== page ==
Cobb spokesman: Economic impact estimates of All-Star Game came from MLB and Braves

092420 Atlanta: Major League Baseball, the Atlanta Braves, and officials from the City of Atlanta and Cobb County today unveiled
the official logo of the 2021 All-Star Game. The logo is seen during a video on the center field scoreboard while the Atlanta Braves play the Miami Marlins in a MLB baseball game at Truist Park on Thursday, Sept. 24, 2020 in Atlanta.   “Curtis Compton / Curtis.Compton@ajc.com”
092420 Atlanta: Major League Baseball, the Atlanta Braves, and officials from the City of Atlanta and Cobb County today unveiled the official logo of the 2021 All-Star Game. The logo is seen during a video on the center field scoreboard while the Atlanta Braves play the Miami Marlins in a MLB baseball game at Truist Park on Thursday, Sept. 24, 2020 in Atlanta. “Curtis Compton / Curtis.Compton@ajc.com”

Credit: Curtis Compton / Curtis.Compton@

Credit: Curtis Compton / Curtis.Compton@

Editor’s Note: This story has been updated to accurately reflect a statement from Braves’ executive Mike Plant about the economic return of Truist Park to taxpayers.

Cobb County Chief Financial Officer William Volckmann sent a memo to the county manager last week, saying that the Major League Baseball All-Star Game at Truist Park in July would cost taxpayers about $2 million in expenses but the county would see a “robust return” on the investment.

“In the past, hosting cities have experienced an economic impact ranging from $37M to $190M,” Volckmann wrote in the memo. “Many of our surrounding hotels/motels are already completely sold out and the travel and tourism industry, restaurants and event venues will certainly benefit from the All-Star Game.”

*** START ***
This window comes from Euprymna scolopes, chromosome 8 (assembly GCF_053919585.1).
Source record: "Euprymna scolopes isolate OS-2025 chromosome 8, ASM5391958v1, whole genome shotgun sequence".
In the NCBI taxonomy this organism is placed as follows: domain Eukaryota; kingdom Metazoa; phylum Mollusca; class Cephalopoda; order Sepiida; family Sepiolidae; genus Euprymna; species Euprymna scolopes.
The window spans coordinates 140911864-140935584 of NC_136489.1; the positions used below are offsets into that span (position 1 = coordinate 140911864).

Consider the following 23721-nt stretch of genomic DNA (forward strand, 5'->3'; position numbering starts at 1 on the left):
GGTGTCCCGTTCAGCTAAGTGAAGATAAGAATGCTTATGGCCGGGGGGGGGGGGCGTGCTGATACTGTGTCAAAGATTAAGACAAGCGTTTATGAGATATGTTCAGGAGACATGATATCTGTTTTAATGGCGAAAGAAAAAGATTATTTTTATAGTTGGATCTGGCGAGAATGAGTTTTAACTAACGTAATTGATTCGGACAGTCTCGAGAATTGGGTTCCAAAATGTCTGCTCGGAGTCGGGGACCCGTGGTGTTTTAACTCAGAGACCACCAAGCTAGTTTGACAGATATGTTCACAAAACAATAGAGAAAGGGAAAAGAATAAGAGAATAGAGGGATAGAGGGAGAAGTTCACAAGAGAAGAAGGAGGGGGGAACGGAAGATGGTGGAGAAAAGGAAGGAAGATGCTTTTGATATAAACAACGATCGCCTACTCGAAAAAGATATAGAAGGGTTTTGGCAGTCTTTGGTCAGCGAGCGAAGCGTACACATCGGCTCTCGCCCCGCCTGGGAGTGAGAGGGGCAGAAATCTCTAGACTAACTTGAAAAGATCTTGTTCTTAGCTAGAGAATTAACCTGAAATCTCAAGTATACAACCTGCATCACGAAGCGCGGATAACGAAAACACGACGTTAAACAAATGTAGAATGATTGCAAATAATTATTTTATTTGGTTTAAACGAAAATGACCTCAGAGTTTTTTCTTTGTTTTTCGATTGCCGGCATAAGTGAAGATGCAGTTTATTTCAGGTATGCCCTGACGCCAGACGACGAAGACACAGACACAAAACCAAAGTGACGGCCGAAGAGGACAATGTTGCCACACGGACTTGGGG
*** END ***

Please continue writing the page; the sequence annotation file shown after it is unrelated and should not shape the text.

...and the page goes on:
But county officials acknowledged to The Atlanta Journal-Constitution Monday that any windfall won’t necessarily come back to county government.

The memo ended up as supporting material in an agenda item for Tuesday’s commission meeting, at which commissioners will be asked to approve the $2 million expense. And the economic impact figures in the memo were provided to Volckmann by Major League Baseball and the Braves, county spokesman Ross Cavitt said.

Volckmann’s memo does not mention the source of the $37 to $190 million economic impact calculation. It does reference data from the online Baseball Almanac showing that “the Midsummer Classic is a significant economic boon to hosting cities,” but no specific figures are attributed to the Almanac.

“These numbers are ridiculous and do not conform to existing studies of the economic impact of MLB’s All-Star Game,” said J.C. Bradbury, a nationally known expert on sports economics and a professor at Kennesaw State University. “If anything, studies show there is a negative impact on sales revenues.”

Cavitt could not identify the years that made up the data or what went into the economic impact calculation, but acknowledged that the game is unlikely to provide a big payoff for county taxpayers:

“The actual impact to the county bottom line is going to be minimal,” he said.

Volckmann said in the memo that the timing of the event will create additional impact.

“Given this will be the first national and international sporting event open to the public post-Covid and as more individuals will be vaccinated, we anticipate this event to have an enormous sociological and economic impact to the County,” Volckmann wrote.

If commissioners approve the expense, most of the $2 million will go to public safety costs for the game, such as training, equipment and housing for law enforcement, according to a spreadsheet that accompanied the memo.

Cavitt said discussions with commissioners on Monday to finalize the agenda for the meeting were completely focused on safety concerns. He also said that all sorts of other business and entities, other than county government, would benefit from having MLB’s annual showcase in Cobb.

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